Let’s be clear here: We’re not including Rasputina on TWBITW just because they’re a cello band. Lots of rock bands actually feature cellos (Avett Brothers, Belle & Sebastian, Ra Ra Riot, etc.) and another band, Apocalyptica, even uses the same format as Rasputina (multiple cellos + drum kit) to play something they call “symphonic metal,” which is arguably weirder that what Rasputina has traditionally stood for, i.e. chicks in quasi-Victorian garb doing sort of gothy chamber music.
No, the reason Rasputina rates a spot on The Weird List boils down to one thing: Melora Creager. Over Rasputina’s 15+ year history, she has proven herself time and again to be one of the most fabulously weird, eccentric characters in all of music. Without her unique songwriting style, her quirky obsessions with historical emphera, and her ingenuity for coaxing new sounds out of the cello, Rasputina would be a one-trick pony that wore out its welcome ages ago. Instead, they’ve managed to still sound fresh over five studio albums and various EPs and live discs. (The fact the band’s lineup has evolved even faster than Creager’s increasingly fanciful costumes probably hasn’t hurt, either.)
Rasputina is probably best-known for doing cellified (is that a word? is now!) versions of classic rock songs like “Barracuda” and Led Zeppelin’s “Rock and Roll,” and they’ve also been known to breathe new life into creepy old folk songs (“Wicked Dickie,” a little dirge about “an old man who had but one cow,” is my personal favorite). Creager even released a limited-edition recording called Ancient Cross-Dressing Songs that features three…well, ancient cross-dressing songs. Like we said, this woman knows her ephemera.
But it’s Creager’s original songs that really make Rasputina stand out. Many of them delve into very specific historical material, like the Triangle Shirtwaist Factory fire or the Year Without a Summer; some are based on 19th century pulp fiction (the truly excellent “My Captivity by Savages“) and other esoteric source material; some employ historical figures but are apparently just the product of Creager’s lurid imagination (“Incident in a Medical Clinic,” which casts Mary Todd Lincoln as a fevered madwoman leading an army of blimps…no, really). Other song titles speak for themselves: “Momma Was an Opium Smoker,” “Transylvanian Concubine,” “The Donner Party.” Then there’s “Choose Me for a Champion,” which is based on an Osama Bin Laden speech. Yep, for Creager, pretty much nothing is off-limits.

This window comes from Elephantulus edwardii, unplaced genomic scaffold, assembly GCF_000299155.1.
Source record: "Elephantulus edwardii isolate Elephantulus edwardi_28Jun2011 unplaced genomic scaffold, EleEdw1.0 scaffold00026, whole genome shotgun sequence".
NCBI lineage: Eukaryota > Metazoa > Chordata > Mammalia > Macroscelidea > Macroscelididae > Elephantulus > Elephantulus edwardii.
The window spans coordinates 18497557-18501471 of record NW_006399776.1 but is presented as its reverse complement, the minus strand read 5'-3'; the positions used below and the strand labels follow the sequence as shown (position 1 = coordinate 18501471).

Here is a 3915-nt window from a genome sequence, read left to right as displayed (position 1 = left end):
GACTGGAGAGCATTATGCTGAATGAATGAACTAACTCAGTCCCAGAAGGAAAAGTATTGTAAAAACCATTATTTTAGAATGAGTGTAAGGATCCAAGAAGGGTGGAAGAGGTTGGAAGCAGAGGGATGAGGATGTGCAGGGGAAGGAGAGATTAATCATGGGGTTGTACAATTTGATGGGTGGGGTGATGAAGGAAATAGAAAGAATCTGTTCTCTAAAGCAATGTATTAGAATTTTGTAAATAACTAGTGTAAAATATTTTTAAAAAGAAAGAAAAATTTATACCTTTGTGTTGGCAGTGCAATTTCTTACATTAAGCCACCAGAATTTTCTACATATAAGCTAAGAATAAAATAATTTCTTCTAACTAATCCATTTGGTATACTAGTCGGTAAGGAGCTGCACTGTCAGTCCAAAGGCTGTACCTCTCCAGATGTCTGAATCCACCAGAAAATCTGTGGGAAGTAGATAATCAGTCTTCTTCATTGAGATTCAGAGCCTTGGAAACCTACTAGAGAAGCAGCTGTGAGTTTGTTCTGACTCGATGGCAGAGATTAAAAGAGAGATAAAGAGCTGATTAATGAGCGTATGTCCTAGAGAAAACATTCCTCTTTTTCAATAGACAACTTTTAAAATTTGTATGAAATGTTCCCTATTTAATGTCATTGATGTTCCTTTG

The best part? Much of Rasputina’s music is actually downright catchy, despite its frequently bizarre subject matter and the fact that most of what you’re hearing is cellos. Okay, the song about Josef Mengele is a bit of a downer, but much of the Rasputina catalog is actually quite beautiful, or rockin’, or often both.
Rasputina’s sixth studio album, Sister Kinderhook, comes out this summer on Creager’s own Filthy Bonnet label. We’re stockpiling absinthe in preparation for a marathon listening session the day it comes out.
Apart from a rather ridiculous clip dating back to their brief stint on Columbia Records in the late ’90s, Rasputina haven’t done much in the way of music videos–which is too bad, because Creager’s doll-like features and steam-punky fashion sense are pretty photogenic. Still, this live clip of a track from the group’s best (IMHO) album, Frustration Plantation, gives you a pretty good idea of what their all about. We assume she’s running her cello through some kind of guitar pedal to get that effect, but however she’s doing it, it totally makes us want to rock out–in a top-hatted, Victorian sort of way. Maybe snort a line of snuff off a chorus girl’s bloomers?